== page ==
Come bambini – parte prima

Seduta sul treno aspettando la partenza. Karlstad Göteborg – pausa – treno per Malmö. Cerco il vagone , posti non numerati, o meglio, per una volta non mi sento intrappolata in un meccanismo, quello di aver i posti numerati, decisi e senza possibilità di essere cambiati, che vedo come un tentativo estremo ed inutile per evitare il nuovo, il diverso e lo sconosciuto, di controllare le cose. Ed ecco che il treno si riempie.

Qualcuno con uno strumento in una custodia, troppo lungo e difficile da riconoscere. Tutti fissano cellulari, a differenza del primo treno sul quale sono salita oggi, di legno, con gli scomparti scricchiolanti, senza wifi a bordo ed un bagno mai aperto dai viaggiatori del vagone dove mi trovavo. Rosso verde nero.

Colori di una sciarpa appesa a qualcuno sul quale mi ero fatta un’idea del paese di provenienza, e che forse la conferma. Qualche minuto dopo lo vedrò, insieme ad altri passeggeri, tirare fuori il documento di richiedente asilo emanato dal migrationsverket. Il controllore del treno chiedergli il biglietto, spiegando un modo di piegarlo che gli permetterà così di non dover tirare fuori dalla custodia trasparente il pezzo di carta ogni volta che sarà in viaggio. Perché senza biglietto non si viaggia, e le regole svedesi, soprattutto per una convenienza di tempo, vanno rispettate.

Part one. Reality matters – Of refugees routes and Sicily

Italian navy rescue asylum seekers

June 7, 2014 – Mediterranean Sea / Italy (Massimo Sestini)

I like music, therefore rythm, structure and contrast. Thoughts and questions, ideas. Emotions are neverto be taken apart. I do keep my playlist of romantic music and passion for romantic comedy movies, but deep emotions which are difficult to go through are important as well. I will talk about films, something which in the last months I have been particularly being passionate about. Be it to get to know Sweden a bit more, or to higher skills in a language which I will probably never speak as good as I would like to, to compare places, people, or just because in that strange feeling of feeling moved more and more, I feel comfortable.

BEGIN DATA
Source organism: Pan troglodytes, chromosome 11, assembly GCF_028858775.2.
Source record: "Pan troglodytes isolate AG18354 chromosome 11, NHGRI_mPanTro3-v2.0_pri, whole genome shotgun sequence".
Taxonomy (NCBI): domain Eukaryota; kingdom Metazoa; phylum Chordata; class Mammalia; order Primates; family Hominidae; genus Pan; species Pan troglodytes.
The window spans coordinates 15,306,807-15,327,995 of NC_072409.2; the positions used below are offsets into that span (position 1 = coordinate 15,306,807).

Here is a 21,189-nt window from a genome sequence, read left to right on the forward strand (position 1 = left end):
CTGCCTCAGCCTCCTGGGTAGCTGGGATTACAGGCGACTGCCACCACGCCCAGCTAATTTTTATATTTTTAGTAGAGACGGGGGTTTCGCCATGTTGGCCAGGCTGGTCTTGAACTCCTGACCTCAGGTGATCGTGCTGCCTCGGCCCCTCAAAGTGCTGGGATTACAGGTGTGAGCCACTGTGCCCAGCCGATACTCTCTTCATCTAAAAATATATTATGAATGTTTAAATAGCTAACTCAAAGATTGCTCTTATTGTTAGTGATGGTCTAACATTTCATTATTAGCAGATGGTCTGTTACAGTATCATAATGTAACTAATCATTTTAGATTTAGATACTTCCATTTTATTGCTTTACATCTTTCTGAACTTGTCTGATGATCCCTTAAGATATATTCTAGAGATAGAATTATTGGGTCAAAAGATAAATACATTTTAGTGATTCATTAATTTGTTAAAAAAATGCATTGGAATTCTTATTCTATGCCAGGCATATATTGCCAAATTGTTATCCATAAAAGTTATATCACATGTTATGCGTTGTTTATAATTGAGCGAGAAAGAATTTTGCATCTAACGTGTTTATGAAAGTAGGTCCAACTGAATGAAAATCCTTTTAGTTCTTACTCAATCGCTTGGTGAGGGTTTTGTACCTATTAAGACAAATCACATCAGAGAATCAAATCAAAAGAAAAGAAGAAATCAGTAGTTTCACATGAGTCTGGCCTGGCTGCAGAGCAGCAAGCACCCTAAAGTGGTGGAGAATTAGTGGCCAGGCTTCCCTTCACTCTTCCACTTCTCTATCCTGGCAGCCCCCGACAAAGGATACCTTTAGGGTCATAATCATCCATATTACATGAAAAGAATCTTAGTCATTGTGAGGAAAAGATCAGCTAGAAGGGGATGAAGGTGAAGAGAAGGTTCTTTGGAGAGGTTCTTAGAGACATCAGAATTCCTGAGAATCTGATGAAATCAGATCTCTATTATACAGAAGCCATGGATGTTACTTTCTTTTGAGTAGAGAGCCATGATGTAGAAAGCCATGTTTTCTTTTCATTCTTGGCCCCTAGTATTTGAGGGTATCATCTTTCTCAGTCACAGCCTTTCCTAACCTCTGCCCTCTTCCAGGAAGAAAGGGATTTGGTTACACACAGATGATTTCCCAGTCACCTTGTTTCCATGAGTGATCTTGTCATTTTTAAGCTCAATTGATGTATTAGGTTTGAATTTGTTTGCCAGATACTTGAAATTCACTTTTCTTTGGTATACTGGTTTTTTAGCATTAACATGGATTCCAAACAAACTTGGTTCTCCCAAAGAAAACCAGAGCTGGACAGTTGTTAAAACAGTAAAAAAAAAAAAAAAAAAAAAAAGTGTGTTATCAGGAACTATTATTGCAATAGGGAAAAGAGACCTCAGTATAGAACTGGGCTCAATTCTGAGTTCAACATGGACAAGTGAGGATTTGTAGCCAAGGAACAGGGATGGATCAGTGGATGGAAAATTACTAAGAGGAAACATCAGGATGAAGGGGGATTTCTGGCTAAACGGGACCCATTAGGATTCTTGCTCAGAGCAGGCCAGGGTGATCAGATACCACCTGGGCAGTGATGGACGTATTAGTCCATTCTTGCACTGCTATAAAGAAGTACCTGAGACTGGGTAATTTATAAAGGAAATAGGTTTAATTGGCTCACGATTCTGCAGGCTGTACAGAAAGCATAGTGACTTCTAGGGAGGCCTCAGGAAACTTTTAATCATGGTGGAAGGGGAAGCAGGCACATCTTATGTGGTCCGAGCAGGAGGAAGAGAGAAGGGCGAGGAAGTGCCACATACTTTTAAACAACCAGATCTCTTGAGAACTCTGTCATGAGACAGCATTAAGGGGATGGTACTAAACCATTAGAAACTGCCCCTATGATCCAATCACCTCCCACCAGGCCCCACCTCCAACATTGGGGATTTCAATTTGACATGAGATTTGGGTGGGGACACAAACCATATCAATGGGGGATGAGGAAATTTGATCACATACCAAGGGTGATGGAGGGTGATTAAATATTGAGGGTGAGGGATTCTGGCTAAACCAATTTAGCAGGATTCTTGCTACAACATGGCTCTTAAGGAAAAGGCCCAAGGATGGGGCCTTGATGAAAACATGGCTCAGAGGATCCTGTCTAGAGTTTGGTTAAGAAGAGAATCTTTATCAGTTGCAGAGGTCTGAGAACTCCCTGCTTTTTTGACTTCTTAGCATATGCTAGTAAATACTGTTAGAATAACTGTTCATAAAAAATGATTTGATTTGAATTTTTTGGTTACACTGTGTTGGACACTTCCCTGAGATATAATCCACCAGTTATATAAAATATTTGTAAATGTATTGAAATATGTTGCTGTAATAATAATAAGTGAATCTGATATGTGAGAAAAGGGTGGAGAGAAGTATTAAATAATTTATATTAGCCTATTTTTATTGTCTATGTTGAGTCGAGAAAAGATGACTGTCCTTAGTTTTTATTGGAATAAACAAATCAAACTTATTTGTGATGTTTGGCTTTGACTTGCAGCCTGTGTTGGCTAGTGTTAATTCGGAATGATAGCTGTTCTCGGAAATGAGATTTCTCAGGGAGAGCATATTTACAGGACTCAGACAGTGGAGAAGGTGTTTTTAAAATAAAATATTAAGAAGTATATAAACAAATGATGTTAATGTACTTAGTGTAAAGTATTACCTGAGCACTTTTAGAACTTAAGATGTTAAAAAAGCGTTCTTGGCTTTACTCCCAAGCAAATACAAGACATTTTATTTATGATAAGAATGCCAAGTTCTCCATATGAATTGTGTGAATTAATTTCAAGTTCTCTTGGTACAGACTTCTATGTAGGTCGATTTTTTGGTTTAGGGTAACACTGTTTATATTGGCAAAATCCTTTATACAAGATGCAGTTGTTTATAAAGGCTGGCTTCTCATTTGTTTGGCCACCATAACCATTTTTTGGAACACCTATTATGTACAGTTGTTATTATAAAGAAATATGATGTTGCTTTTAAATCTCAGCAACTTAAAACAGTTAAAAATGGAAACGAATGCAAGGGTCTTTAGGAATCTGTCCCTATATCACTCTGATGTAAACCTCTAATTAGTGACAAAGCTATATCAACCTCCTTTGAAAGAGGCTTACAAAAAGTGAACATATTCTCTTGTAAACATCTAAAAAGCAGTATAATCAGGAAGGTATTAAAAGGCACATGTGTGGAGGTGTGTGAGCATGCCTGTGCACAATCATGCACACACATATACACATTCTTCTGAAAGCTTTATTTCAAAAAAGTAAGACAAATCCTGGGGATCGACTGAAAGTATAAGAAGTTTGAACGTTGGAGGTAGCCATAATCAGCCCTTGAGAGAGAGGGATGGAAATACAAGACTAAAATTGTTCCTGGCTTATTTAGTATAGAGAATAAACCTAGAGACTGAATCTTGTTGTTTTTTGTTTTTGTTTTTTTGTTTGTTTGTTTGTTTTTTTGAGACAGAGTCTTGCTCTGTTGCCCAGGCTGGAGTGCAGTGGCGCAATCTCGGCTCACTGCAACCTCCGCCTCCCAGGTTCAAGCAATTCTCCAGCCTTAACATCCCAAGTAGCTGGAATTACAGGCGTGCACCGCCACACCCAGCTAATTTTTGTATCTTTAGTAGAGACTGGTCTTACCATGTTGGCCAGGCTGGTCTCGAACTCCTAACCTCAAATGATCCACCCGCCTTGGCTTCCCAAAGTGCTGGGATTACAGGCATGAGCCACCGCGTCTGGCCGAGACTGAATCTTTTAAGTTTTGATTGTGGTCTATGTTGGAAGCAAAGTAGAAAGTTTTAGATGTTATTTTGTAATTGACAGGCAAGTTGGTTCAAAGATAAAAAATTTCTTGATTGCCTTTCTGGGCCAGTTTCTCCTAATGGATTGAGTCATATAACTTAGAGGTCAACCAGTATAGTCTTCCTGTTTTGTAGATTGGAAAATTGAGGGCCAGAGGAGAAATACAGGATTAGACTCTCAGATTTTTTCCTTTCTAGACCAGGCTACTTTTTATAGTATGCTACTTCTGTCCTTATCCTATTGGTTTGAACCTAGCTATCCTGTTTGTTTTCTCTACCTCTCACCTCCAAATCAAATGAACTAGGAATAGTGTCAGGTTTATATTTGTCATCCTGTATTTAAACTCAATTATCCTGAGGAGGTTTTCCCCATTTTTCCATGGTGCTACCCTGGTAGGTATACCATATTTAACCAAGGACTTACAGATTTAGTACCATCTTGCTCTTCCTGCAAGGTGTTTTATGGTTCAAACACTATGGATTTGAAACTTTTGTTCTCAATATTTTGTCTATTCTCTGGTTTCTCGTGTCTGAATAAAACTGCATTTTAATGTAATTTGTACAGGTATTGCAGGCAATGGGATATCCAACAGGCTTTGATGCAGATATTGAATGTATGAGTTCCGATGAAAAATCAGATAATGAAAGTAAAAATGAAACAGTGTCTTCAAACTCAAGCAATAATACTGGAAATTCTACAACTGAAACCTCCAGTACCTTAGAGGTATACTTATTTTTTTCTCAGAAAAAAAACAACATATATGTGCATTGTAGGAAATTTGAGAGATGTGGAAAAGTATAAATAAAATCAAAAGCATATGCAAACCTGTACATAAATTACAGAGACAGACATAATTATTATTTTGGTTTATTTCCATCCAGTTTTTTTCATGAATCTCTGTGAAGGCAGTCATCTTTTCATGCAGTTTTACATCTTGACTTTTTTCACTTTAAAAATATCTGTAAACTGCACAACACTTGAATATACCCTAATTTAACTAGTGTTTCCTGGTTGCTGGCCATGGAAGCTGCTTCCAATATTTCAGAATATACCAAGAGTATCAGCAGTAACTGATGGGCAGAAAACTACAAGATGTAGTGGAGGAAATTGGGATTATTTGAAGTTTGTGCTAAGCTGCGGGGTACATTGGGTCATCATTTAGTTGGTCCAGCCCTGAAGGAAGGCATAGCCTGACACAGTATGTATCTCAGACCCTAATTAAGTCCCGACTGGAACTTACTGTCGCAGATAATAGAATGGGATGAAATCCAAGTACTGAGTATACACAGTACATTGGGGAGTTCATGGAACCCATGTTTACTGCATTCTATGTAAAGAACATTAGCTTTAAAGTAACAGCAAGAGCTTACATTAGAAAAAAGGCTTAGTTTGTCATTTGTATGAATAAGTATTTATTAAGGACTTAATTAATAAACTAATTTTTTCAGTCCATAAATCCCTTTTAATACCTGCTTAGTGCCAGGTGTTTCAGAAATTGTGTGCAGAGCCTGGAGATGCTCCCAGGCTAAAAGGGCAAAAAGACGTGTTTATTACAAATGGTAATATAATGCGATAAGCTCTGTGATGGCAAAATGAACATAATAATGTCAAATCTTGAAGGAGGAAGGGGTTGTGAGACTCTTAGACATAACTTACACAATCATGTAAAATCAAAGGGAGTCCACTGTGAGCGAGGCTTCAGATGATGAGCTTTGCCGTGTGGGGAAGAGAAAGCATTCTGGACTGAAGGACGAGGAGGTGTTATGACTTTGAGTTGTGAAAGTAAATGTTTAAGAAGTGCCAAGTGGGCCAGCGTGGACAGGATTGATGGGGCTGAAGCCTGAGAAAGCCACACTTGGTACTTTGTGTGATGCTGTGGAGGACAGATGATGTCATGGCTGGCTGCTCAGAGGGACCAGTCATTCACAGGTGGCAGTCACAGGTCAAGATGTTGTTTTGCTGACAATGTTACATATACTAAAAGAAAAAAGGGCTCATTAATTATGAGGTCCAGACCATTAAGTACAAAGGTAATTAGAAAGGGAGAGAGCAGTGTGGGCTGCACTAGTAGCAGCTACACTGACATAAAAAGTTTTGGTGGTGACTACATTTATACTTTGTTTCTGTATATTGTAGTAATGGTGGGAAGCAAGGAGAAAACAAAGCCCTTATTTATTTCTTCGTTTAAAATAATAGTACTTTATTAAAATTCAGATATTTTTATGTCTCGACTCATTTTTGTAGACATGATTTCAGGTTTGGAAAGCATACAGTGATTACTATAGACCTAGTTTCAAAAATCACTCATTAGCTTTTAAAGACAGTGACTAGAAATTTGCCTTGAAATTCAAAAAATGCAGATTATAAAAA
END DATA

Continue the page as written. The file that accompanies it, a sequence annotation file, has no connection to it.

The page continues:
I was going through one of the first week of “settling down” in this new city. Time was never enough and everything felt as I was floating on a cloud metres from the ground. I tried to follow every event or social activity hoping I would soon find my favorite places, weekly appointments I would not have missed in the following months. I missed Karlstad a lot, especially the choir and my really good Swedish friend. First from my father and later in a course at university, I got to know about the Italian film named “Lampedusa“. I was late to see it and the last cinema where they were screening it was indeed a very particular one, called Panora. It is a folketsbio – the translation to English is not that difficult as it becomes “cinema of the people/folk” – which (should) mean that the prices are not that high and the films screened are on a different level than than those advised with the only commercial aim. I love this type of cinemas and I have my favourite one in Rome, called Eden, another reason for which I was desperately trying to find something similar here in Malmö. So the first film was a very emotional Italian film, with such a strong Sicilian dialect it was even easier for me to read the Swedish subtitles.